Why India is breaking global infection records

People in personal protective suits are waiting outside a mortuary to collect the body of their relative who died of a coronavirus, in New Delhi, India, on Monday, April 19, 2021. New infections are rising faster in India than any elsewhere in the world, shocking authorities and capping its fragile health system. Overall, India has more than 15.6 million cases, the second highest after the United States, with 182,553 deaths. (AP Photo / Manish Swarup)

The world’s fastest pace of spread of infections and the highest daily rise in coronary virus cases are pushing India further into a deeper and deadly healthcare crisis.

While India is huge – it is the world’s second most populous country with nearly 1.4 billion people – its size also presents formidable challenges to fighting COVID-19.

About 2.7 million vaccine doses are given daily, but that’s still less than 10% of its people who have had their first shot. Overall, India has confirmed 15.9 million cases of infection, the second highest after the United States, and 184,657 deaths.

The latest surge has driven India’s fragile health systems to the breaking point: Unmanned hospitals are overflowing with patients. Medical oxygen is scarce. Intensive care units are full. Nearly all breathing machines are used, and the dead pile up in crematoria and cemeteries.

HOW DO WE GET HERE?

Authorities were believed to be the worst behind when cases began to recede in September.

Cases fell for 30 consecutive weeks before rising in mid-February, and experts say the country failed to seize the opportunity to augment healthcare infrastructure and aggressively vaccinate.

EXPLANATION: Why India is breaking global infection records

Health workers carry the body of a COVID-19 victim for cremation, in New Delhi, India, on Monday, April 19, 2021. New infections are rising faster in India than anywhere else in the world, shocking authorities and seize its fragile health system. Overall, India has more than 15.6 million cases, the second highest after the United States, with 182,553 deaths. (AP Photo / Manish Swarup)

“We were so close to success,” said Bhramar Mukherjee, a biostatistician at the University of Michigan who has been tracking the Indian pandemic.

Despite warnings and advice that precautions were needed, authorities were not prepared for the magnitude of the surge, said K Srinath Reddy, president of the Institute of Public Health of India.

Critics have pointed to the government’s decision not to delay Hindu religious holidays or elections, and experts say these may have exacerbated the surge.

“Authorities all over India, without exception, are putting public health priorities on the back burner,” Reddy said.

As a result, India’s 7-day rolling average of confirmed daily new cases has risen over the past two weeks from 6.75 new cases per 100,000 people on April 6 to 18.04 new cases per 100,000 people on April 20, possibly after ‘ u driven by new variants of the virus, including one first detected in India, experts say.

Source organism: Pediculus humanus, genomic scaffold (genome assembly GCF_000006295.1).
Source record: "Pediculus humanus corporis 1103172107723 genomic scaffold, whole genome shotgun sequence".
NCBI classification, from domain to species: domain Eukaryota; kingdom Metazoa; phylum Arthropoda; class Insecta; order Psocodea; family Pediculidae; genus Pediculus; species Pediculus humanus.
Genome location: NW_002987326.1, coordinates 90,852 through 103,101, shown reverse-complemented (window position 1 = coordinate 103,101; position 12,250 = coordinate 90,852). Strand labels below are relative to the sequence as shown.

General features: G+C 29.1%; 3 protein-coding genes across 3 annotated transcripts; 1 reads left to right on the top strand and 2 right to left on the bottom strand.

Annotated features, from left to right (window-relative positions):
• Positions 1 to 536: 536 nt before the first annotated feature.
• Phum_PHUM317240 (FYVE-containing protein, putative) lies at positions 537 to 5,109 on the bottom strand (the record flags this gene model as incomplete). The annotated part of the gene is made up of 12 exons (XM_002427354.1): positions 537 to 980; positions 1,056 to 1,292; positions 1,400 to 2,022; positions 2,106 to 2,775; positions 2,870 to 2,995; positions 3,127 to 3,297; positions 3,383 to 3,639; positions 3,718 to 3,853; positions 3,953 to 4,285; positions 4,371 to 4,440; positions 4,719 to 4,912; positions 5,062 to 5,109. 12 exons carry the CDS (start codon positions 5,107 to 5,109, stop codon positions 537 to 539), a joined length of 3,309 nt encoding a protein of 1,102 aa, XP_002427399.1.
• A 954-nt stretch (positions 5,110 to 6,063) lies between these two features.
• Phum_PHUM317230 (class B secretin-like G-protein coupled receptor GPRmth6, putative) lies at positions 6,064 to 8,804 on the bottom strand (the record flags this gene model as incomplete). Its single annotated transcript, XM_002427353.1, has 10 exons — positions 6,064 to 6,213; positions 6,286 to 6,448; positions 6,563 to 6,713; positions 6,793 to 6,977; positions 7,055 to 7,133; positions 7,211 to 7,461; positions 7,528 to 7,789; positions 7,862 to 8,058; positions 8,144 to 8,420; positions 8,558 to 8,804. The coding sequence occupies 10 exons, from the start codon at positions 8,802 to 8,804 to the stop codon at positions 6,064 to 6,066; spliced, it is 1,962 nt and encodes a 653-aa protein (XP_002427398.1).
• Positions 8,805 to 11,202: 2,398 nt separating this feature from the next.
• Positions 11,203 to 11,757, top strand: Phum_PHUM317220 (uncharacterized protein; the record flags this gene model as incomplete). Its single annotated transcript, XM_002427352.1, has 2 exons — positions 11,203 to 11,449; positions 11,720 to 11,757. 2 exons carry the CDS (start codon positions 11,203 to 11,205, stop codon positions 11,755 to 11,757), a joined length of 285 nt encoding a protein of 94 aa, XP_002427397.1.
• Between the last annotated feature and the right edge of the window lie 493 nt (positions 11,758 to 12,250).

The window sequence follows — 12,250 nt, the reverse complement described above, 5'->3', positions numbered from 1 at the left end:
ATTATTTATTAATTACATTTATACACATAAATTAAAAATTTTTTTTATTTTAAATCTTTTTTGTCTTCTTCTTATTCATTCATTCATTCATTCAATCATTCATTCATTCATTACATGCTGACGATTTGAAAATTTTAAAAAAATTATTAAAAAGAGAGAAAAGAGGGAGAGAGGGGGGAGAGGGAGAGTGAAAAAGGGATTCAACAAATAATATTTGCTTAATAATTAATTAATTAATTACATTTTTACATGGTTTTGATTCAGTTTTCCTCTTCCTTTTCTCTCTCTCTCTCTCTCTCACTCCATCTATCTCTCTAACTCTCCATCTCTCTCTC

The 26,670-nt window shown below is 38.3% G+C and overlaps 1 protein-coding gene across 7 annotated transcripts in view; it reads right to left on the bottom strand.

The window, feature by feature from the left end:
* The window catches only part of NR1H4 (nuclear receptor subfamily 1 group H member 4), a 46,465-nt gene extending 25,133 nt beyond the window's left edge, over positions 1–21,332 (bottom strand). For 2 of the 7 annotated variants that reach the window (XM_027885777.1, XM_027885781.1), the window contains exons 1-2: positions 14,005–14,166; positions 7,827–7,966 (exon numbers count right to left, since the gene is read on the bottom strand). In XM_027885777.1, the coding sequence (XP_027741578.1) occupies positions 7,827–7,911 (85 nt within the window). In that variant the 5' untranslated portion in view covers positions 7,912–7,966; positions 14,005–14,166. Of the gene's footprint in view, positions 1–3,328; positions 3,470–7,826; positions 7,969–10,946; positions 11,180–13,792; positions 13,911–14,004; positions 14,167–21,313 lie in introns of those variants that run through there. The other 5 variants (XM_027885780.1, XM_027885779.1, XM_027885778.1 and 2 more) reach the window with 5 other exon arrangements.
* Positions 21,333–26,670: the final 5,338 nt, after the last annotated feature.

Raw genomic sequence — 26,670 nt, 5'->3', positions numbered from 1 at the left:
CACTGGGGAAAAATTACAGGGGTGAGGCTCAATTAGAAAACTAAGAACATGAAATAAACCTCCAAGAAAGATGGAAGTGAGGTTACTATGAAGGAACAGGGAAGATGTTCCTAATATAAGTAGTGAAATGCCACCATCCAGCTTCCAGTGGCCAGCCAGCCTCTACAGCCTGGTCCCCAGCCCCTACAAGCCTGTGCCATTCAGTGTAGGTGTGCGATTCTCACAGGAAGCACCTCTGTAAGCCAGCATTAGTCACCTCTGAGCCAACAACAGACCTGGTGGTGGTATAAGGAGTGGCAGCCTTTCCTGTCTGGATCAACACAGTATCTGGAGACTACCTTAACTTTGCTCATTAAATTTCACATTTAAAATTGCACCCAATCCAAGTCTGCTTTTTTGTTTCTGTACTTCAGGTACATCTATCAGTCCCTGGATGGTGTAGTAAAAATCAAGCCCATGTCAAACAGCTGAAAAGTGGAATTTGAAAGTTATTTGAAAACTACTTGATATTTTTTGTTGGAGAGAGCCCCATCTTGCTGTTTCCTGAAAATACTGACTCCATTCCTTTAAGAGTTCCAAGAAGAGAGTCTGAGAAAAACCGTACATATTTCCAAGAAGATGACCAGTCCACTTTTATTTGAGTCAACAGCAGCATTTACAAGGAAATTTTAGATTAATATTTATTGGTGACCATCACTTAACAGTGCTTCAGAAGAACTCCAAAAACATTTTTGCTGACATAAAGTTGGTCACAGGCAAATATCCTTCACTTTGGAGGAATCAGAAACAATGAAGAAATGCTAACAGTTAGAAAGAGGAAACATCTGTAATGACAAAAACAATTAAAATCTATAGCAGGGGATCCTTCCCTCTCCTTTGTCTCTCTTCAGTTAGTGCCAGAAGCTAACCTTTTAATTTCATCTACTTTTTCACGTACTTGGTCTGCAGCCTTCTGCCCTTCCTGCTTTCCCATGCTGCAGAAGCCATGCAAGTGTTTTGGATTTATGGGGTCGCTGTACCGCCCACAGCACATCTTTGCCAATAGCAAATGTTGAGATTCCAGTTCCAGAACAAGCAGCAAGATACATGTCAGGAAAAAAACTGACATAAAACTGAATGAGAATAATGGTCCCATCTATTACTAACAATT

EXPLANATION: Why India is breaking global infection records

The multiple funeral portals of those patients who died of COVID-19 disease are seen burning on land that has been converted into a crematorium for the mass cremation of coronavirus victims, in New Delhi, India, on Wednesday, April 21, 2021. (Photo AP)

India’s chief health officer, Rajesh Bhushan, would not speculate on Wednesday why authorities could have been more prepared, saying: “Today is not the time to enter why we failed, or did we fail, did we prepare? “

WHY DO THE INDIA HEALTH SYSTEM COLLABORATE?

India spends only a small proportion of its gross domestic product on its health system, which is lower than most major economies.

As the virus caught on last year, India imposed strict, nationwide lockouts for months to prevent hospitals from becoming overwhelmed. This not only brought terrible hardship to millions, but also bought time to implement measures to fill critical gaps, such as hiring additional healthcare workers on short-term contracts, setting up field hospitals and installing hospital beds in banquet halls.

But authorities did not take a long-term view of the pandemic, says Dr. Vineeta Bal, who studies immune systems at the Indian Institute of Science Education and Research in the city of Pune.

EXPLANATION: Why India is breaking global infection records

An employee orders oxygen cylinders before loading them into a truck for delivery to various hospitals at a gas supply facility in Bengaluru, India, on Wednesday, April 21, 2021. New infections are rising faster in India than anywhere another world, by shocking authorities that capped its fragile health system. Overall, India has more than 15.6 million cases, the second highest after the United States, with 182,553 deaths. (Photo AP / Aijaz Rahi)